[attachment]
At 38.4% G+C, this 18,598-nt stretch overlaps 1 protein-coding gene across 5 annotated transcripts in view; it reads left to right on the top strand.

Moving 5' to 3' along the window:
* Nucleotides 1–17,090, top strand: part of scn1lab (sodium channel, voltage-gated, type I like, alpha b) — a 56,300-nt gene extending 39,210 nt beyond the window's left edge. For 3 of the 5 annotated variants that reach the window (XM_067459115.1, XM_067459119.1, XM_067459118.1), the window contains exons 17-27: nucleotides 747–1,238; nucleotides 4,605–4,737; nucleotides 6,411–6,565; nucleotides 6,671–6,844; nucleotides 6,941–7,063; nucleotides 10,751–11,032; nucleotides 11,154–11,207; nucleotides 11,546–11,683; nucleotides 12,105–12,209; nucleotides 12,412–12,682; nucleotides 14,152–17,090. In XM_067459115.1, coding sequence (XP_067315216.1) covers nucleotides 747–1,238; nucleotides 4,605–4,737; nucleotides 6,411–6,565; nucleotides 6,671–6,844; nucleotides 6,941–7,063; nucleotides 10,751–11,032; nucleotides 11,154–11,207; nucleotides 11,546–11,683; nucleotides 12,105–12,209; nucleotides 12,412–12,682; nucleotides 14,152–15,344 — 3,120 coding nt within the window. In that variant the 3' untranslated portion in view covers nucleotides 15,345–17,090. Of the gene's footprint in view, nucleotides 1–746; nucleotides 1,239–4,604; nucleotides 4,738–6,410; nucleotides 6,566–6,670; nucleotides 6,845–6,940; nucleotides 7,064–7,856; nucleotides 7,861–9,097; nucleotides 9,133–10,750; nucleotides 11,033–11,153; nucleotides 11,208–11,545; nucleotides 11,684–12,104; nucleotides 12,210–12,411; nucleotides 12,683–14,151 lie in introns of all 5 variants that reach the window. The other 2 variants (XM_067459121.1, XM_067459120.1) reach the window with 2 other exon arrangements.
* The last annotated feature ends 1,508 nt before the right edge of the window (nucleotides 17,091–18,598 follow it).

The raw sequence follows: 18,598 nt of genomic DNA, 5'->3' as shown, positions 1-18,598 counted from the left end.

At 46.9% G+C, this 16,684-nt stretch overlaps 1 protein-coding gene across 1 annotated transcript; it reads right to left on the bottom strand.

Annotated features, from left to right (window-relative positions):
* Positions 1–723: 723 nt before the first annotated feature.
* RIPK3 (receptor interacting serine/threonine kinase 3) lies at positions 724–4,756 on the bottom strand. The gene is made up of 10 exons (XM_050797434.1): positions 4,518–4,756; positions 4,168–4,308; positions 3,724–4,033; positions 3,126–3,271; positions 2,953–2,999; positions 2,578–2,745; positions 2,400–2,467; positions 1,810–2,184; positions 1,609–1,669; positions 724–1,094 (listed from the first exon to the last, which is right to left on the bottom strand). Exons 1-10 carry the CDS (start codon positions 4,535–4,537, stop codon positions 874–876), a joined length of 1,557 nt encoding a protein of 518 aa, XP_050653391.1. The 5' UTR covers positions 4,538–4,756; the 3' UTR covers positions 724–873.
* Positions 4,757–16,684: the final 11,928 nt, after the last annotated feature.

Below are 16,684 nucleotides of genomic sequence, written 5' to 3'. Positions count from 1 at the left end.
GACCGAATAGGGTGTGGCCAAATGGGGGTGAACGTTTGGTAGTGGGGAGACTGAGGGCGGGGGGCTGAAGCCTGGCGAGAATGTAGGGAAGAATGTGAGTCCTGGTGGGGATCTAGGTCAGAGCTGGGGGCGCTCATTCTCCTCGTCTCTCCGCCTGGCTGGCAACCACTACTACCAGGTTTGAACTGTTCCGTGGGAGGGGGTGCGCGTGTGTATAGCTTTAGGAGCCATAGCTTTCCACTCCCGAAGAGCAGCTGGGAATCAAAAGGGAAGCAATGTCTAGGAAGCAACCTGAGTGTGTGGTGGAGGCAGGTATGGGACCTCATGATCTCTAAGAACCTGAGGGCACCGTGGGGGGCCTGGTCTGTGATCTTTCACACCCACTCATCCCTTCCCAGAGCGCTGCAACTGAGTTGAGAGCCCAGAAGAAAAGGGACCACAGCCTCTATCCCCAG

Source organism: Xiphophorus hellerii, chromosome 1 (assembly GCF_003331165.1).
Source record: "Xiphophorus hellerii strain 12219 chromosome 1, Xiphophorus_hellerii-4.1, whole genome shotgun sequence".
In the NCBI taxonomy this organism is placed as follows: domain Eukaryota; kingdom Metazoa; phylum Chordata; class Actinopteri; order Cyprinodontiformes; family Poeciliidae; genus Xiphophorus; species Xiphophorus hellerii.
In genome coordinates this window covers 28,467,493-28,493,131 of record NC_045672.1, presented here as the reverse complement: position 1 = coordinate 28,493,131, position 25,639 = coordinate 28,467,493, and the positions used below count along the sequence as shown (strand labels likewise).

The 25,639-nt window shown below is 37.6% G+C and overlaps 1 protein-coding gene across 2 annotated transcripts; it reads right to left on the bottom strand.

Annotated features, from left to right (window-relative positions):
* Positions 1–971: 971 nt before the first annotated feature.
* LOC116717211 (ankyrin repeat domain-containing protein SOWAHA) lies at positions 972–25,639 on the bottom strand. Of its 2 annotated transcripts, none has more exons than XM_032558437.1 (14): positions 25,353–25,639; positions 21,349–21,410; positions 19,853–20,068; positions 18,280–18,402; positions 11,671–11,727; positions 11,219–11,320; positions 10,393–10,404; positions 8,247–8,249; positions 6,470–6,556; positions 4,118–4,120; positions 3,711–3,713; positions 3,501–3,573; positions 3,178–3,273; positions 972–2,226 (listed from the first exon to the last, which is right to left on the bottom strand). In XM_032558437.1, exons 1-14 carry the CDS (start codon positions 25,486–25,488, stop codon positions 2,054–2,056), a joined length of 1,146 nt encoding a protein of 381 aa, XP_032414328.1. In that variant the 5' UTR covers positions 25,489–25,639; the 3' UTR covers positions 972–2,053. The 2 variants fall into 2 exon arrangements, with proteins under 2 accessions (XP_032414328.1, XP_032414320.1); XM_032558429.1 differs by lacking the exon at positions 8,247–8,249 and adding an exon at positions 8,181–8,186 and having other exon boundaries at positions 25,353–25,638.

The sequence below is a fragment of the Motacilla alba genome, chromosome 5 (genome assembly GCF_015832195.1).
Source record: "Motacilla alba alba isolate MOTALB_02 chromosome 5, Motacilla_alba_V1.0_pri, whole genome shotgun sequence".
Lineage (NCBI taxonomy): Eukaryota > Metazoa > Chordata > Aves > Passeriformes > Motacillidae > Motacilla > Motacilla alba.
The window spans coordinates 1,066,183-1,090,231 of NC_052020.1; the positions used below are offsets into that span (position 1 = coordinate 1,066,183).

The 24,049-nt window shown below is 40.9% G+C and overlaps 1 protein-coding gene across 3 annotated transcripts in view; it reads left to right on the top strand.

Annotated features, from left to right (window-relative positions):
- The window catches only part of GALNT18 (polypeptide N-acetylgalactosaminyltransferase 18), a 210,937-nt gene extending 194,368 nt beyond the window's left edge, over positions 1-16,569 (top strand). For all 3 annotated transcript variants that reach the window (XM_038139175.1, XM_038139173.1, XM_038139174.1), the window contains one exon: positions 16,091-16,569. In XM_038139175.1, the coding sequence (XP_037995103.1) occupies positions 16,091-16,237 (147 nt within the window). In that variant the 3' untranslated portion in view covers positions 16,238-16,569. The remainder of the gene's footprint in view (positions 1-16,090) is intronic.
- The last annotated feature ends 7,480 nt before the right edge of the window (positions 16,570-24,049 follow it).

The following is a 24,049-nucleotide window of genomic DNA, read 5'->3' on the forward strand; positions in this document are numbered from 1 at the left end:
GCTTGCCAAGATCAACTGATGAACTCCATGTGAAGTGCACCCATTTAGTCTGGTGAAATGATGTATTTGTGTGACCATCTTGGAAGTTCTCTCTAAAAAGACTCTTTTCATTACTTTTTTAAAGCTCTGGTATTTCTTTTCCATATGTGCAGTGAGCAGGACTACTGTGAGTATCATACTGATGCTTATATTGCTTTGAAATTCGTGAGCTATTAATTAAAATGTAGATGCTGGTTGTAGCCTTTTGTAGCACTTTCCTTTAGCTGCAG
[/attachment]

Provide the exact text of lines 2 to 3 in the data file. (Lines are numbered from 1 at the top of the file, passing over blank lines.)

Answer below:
Moving 5' to 3' along the window:
* Nucleotides 1–17,090, top strand: part of scn1lab (sodium channel, voltage-gated, type I like, alpha b) — a 56,300-nt gene extending 39,210 nt beyond the window's left edge. For 3 of the 5 annotated variants that reach the window (XM_067459115.1, XM_067459119.1, XM_067459118.1), the window contains exons 17-27: nucleotides 747–1,238; nucleotides 4,605–4,737; nucleotides 6,411–6,565; nucleotides 6,671–6,844; nucleotides 6,941–7,063; nucleotides 10,751–11,032; nucleotides 11,154–11,207; nucleotides 11,546–11,683; nucleotides 12,105–12,209; nucleotides 12,412–12,682; nucleotides 14,152–17,090. In XM_067459115.1, coding sequence (XP_067315216.1) covers nucleotides 747–1,238; nucleotides 4,605–4,737; nucleotides 6,411–6,565; nucleotides 6,671–6,844; nucleotides 6,941–7,063; nucleotides 10,751–11,032; nucleotides 11,154–11,207; nucleotides 11,546–11,683; nucleotides 12,105–12,209; nucleotides 12,412–12,682; nucleotides 14,152–15,344 — 3,120 coding nt within the window. In that variant the 3' untranslated portion in view covers nucleotides 15,345–17,090. Of the gene's footprint in view, nucleotides 1–746; nucleotides 1,239–4,604; nucleotides 4,738–6,410; nucleotides 6,566–6,670; nucleotides 6,845–6,940; nucleotides 7,064–7,856; nucleotides 7,861–9,097; nucleotides 9,133–10,750; nucleotides 11,033–11,153; nucleotides 11,208–11,545; nucleotides 11,684–12,104; nucleotides 12,210–12,411; nucleotides 12,683–14,151 lie in introns of all 5 variants that reach the window. The other 2 variants (XM_067459121.1, XM_067459120.1) reach the window with 2 other exon arrangements.